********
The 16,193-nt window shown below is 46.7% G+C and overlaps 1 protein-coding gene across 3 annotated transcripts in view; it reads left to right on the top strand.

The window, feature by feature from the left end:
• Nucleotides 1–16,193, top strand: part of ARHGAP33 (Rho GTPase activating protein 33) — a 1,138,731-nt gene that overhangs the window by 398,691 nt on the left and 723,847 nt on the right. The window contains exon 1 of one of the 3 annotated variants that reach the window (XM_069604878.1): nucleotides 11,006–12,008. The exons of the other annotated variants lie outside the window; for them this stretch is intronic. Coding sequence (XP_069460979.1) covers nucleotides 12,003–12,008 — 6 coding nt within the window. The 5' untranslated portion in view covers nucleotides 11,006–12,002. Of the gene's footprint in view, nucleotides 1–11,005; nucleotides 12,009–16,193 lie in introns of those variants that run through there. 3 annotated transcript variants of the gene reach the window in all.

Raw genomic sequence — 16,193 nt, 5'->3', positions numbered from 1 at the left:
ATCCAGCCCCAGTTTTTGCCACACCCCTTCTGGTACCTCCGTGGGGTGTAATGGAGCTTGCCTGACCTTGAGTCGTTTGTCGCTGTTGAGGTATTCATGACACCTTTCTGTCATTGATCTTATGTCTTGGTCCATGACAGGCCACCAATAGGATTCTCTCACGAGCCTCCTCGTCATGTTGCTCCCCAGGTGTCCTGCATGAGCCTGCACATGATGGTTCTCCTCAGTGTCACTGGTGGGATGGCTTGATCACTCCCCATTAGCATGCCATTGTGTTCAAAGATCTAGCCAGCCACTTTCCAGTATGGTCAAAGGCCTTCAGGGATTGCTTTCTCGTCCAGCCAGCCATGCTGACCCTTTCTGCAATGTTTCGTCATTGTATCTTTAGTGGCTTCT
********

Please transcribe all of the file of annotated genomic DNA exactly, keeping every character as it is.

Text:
The 16,193-nt window shown below is 46.7% G+C and overlaps 1 protein-coding gene across 3 annotated transcripts in view; it reads left to right on the top strand.

The window, feature by feature from the left end:
• Nucleotides 1–16,193, top strand: part of ARHGAP33 (Rho GTPase activating protein 33) — a 1,138,731-nt gene that overhangs the window by 398,691 nt on the left and 723,847 nt on the right. The window contains exon 1 of one of the 3 annotated variants that reach the window (XM_069604878.1): nucleotides 11,006–12,008. The exons of the other annotated variants lie outside the window; for them this stretch is intronic. Coding sequence (XP_069460979.1) covers nucleotides 12,003–12,008 — 6 coding nt within the window. The 5' untranslated portion in view covers nucleotides 11,006–12,002. Of the gene's footprint in view, nucleotides 1–11,005; nucleotides 12,009–16,193 lie in introns of those variants that run through there. 3 annotated transcript variants of the gene reach the window in all.

Raw genomic sequence — 16,193 nt, 5'->3', positions numbered from 1 at the left:
ATCCAGCCCCAGTTTTTGCCACACCCCTTCTGGTACCTCCGTGGGGTGTAATGGAGCTTGCCTGACCTTGAGTCGTTTGTCGCTGTTGAGGTATTCATGACACCTTTCTGTCATTGATCTTATGTCTTGGTCCATGACAGGCCACCAATAGGATTCTCTCACGAGCCTCCTCGTCATGTTGCTCCCCAGGTGTCCTGCATGAGCCTGCACATGATGGTTCTCCTCAGTGTCACTGGTGGGATGGCTTGATCACTCCCCATTAGCATGCCATTGTGTTCAAAGATCTAGCCAGCCACTTTCCAGTATGGTCAAAGGCCTTCAGGGATTGCTTTCTCGTCCAGCCAGCCATGCTGACCCTTTCTGCAATGTTTCGTCATTGTATCTTTAGTGGCTTCT